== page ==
When the continuous changes in the measured sections’ parameters are considered, each anomaly in the channel’s morphometry parameters graphed herein results from individual river basin changes. Moreover, the impact of transverse fractures and other structural-influenced movements can only be identified from trough morphometry. Further, section 3’s rapid parameter changes in sinuosity index, channel gradient, total bar area and water level height/ width ratio document the altered development of this section (Figs 5, 6). Maglay et al. (1999) neotectonic map also highlights the up-lift of segments 1, 2, and 3 in the catchment area, with consequent higher channel gradient and less sinuosity, and Burbank and Anderson (2001) and Zámolyi et al. (2010) add that these changes are further enhanced by anthropogenic adaptations. Thus, some sinuosity decrease and the coincidental altered trough in segment 3 is occasioned by human intervention.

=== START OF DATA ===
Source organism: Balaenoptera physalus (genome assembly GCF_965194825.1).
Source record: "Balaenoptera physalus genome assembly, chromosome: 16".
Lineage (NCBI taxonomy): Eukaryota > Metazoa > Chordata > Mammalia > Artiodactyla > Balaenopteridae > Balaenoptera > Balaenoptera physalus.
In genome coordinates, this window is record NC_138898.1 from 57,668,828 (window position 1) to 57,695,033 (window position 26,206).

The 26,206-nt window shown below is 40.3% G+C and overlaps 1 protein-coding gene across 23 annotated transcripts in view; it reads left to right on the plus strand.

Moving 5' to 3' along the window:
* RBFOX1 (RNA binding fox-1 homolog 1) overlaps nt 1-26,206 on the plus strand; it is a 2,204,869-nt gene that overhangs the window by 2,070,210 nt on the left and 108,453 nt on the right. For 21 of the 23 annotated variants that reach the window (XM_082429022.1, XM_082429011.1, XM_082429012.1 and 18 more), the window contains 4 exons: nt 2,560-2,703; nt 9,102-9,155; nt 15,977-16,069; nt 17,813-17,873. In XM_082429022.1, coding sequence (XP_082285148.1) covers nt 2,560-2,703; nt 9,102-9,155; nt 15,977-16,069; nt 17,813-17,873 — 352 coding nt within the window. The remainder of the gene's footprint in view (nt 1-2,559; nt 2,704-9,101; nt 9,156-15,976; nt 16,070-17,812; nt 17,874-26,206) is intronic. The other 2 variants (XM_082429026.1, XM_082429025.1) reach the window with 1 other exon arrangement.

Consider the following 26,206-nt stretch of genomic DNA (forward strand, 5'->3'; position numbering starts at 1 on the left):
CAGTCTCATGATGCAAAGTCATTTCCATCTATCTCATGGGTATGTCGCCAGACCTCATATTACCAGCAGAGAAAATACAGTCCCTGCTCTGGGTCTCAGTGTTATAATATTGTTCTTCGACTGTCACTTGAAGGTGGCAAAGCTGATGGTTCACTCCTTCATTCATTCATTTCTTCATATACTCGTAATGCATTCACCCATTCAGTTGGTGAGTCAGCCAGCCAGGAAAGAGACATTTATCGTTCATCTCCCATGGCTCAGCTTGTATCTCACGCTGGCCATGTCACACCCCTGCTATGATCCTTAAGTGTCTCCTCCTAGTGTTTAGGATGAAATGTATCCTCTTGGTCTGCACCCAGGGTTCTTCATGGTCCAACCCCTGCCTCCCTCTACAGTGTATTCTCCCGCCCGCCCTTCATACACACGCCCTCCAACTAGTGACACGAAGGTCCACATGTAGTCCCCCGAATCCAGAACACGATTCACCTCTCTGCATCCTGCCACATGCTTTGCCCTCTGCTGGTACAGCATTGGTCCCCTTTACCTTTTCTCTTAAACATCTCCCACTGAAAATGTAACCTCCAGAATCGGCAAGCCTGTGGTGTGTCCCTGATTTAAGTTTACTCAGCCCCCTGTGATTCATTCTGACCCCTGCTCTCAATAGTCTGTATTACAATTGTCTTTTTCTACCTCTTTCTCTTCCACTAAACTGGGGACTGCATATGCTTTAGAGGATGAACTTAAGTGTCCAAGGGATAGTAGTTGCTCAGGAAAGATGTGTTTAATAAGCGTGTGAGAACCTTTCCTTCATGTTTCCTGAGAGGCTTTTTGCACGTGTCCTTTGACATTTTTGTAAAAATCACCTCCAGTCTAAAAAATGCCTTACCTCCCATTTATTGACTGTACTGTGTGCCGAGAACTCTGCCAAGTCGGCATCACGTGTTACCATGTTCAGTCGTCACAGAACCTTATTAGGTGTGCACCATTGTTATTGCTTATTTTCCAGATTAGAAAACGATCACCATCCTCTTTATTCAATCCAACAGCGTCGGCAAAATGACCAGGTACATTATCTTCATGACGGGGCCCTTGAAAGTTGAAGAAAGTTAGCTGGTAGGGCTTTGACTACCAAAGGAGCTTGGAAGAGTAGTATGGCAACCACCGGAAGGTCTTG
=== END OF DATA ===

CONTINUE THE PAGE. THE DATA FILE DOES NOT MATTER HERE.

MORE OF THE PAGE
Additional changes include:

significant inflow from the Svinický stream induces section 4 changes in SL flow gradient index (Fig. 6) and also depth increase and trough narrowing (Fig. 3),

the transition to Neogene volcanic segments in section 6 accounts for its knick-zone in the Toryská pahorkatina Upland, and it also has over 1% slope increase and a greater accumulation area deposited at the foot of the Slanské vrchy Mts, and

sections 7, 8, 9 are in an unevenly elevated part of the basin, where depletion and accumulation processes form a channel-bed proportional to the extensive accumulation width (Maglay et al. 1999).

Historically, the development of this area required interventions that affected both Oľšava river flow and the baseline of the catchment and the tributaries. These promoted decreased river flow length by 42.4 km; the length of the river network in the basic 1:10,000 map compared to the length in the 3rd military map.